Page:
Those favoring the non-existent 97% consensus shows the power of 'social proof' ...but it has nothing to do with the scientific evidence
Calgary, Alberta, Canada (PRWEB) January 09, 2014
When City of Calgary Counselor Sean Chu posted a comic tweet on the irony of climate change scientists stuck in Antarctic ice, and joked about global warming while in a deep-freeze, he hit a nerve. The comment section of newspapers, the Huffington Post and blogs quickly populated with hundreds of comments for and against. Friends of Science report that no attention was paid to recently reported increasing number of extreme cold snaps in the world, reported by Dr. Madhav Khandekar published in 2013 by the Global Warming Policy Foundation of the UK.
"People have heard there is a 97% consensus on global warming. They repeat this without looking at the scientific evidence," says Ken Gregory, research director for Friends of Science.
Khandekar's report notes there is an under-reported trend of more cold snaps. Solar activity has declined recently and a 'solar hibernation' is in progress, bringing with it colder temperatures.
In Antarctica, the 2013 year average sea ice area is the highest of the last 35 years of satellite measurements as reported by the Washington Post Sept. 23, 2013. It is currently 1.5 million sq. km. greater than the 30 year average.
"The Canadian climate model's 35 year predicted warming trend in the atmosphere over the tropics to 2013 was 6.9 times the actual satellite-measured warming trend," says Gregory. "This clearly showing that the warming theory has flaws, and that the comic tweet had some truth."
Friends of Science have done a detailed review of the main 'consensus' studies. The ratio of scientists who actually agree with the Intergovernmental Panel on Climate Change (IPCC) temperature projections is very small. More important, the most recent IPCC report acknowledges but cannot explain why there has been a "pause" in global warming for the past 16 years as reported Sept. 08, 2013 by The Telegraph.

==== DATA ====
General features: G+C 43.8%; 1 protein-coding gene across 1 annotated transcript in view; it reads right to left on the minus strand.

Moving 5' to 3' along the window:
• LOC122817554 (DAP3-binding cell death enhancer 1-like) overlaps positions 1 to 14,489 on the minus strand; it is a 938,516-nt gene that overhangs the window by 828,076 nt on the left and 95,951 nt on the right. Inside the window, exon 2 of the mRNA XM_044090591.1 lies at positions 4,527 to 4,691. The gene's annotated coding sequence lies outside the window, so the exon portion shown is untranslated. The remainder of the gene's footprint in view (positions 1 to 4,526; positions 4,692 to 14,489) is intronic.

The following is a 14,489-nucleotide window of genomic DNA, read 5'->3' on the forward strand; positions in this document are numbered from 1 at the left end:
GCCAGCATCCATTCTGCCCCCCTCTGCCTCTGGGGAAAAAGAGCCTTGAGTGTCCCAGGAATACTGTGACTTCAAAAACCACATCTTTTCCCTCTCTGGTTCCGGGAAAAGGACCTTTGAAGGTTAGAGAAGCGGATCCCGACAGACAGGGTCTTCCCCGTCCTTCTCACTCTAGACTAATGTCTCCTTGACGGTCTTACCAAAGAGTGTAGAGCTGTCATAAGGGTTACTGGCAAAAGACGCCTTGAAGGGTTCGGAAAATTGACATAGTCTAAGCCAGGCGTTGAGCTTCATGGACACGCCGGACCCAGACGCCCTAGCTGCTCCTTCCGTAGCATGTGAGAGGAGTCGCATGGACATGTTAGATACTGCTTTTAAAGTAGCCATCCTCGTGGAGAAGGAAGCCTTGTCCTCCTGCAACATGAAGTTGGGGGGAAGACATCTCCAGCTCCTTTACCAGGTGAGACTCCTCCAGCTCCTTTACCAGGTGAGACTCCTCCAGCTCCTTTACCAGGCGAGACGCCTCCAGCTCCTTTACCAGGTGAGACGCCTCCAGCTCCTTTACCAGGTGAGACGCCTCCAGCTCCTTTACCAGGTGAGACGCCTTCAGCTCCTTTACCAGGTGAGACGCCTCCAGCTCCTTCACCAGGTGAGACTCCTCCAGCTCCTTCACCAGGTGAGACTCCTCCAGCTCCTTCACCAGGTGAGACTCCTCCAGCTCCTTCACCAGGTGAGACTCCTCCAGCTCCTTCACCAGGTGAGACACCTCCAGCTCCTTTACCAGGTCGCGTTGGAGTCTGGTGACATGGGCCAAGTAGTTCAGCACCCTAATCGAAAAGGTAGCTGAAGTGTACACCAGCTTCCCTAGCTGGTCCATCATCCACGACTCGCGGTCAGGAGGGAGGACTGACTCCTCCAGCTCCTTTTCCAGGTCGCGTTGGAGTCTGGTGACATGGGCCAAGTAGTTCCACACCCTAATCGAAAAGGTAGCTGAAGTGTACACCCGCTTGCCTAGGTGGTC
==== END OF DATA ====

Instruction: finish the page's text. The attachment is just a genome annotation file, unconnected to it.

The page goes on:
"Those favoring the non-existent 97% consensus shows the power of 'social proof' over scientific evidence," says Gregory. "People don't want to be the odd man out; it is related to deep psychological motivators, but it has nothing to do with the scientific evidence on global warming."
Gregory explains that the Doron & Zimmerman (2009) 'consensus' paper was reported as having a 97% consensus out of 3,147, as reported in Science Daily Jan. 21, 2009, in fact they selected only 77 'specialist' scientists (qualifications unstated) out of 3,147 respondents and reported that 75 of them, or 97.4% agreed that human activity is a 'signficant' factor in global warming.
""Significant" is a subjective term, not a scientific one," explains Gregory. "and a far cry from the IPCC's definition."
MK Zimmerman published the numerous emails from respondents who complained about the survey's 'opinion poll' design being unsuitable for a scientific topic.
Andrew Montford thoroughly decimated the Cook et al (2013) study in his report "Consensus? What Consensus" published by the Global Warming Policy Foundation. Cook's study of 12,000 climate paper abstracts arrived at a 97% figure by including any paper that only implied that human activity has some unspecified affect on climate.
"This means the study is meaningless," says Gregory. "Even climate skeptics agree that humans and CO2 have some effect on climate; we disagree on the IPCC's claim that human activity caused 90% of the recent warming."
Gregory points out that only 65 papers, or 0.5% of the Cook study suggest that humans cause more than 50% of the warming (a ratio much lower than the IPCC's).
An August 2013 review by Dr. David Legates of the abstracts used in the Cook study found only 41 out of the 11,944 climate papers explicitly stated that human activity caused more than 50% of the warming since 1950. This represents only 0.34% of the papers, contrary to the 97% 'consensus' claim.
"We've spent $1.6 trillion over 12 years world-wide ineffectively trying to reduce carbon dioxide emissions, which continue to rise. Global warming, meanwhile, stopped in 1998," says Gregory.
Gregory says, "Should we not also be prepared for global cooling, especially in northern latitudes like Canada. In light of current cold snaps, shouldn't this be a rational part of public debate?"
Friends of Science off free, comprehensive climate science information on-line.
Friends of Science have spent a decade reviewing a broad spectrum of literature on climate change and have concluded the sun is the main drier of climate change, not carbon dioxide (CO2). The core group of the Friends of Science is made up of retired earth and atmospheric scientists.
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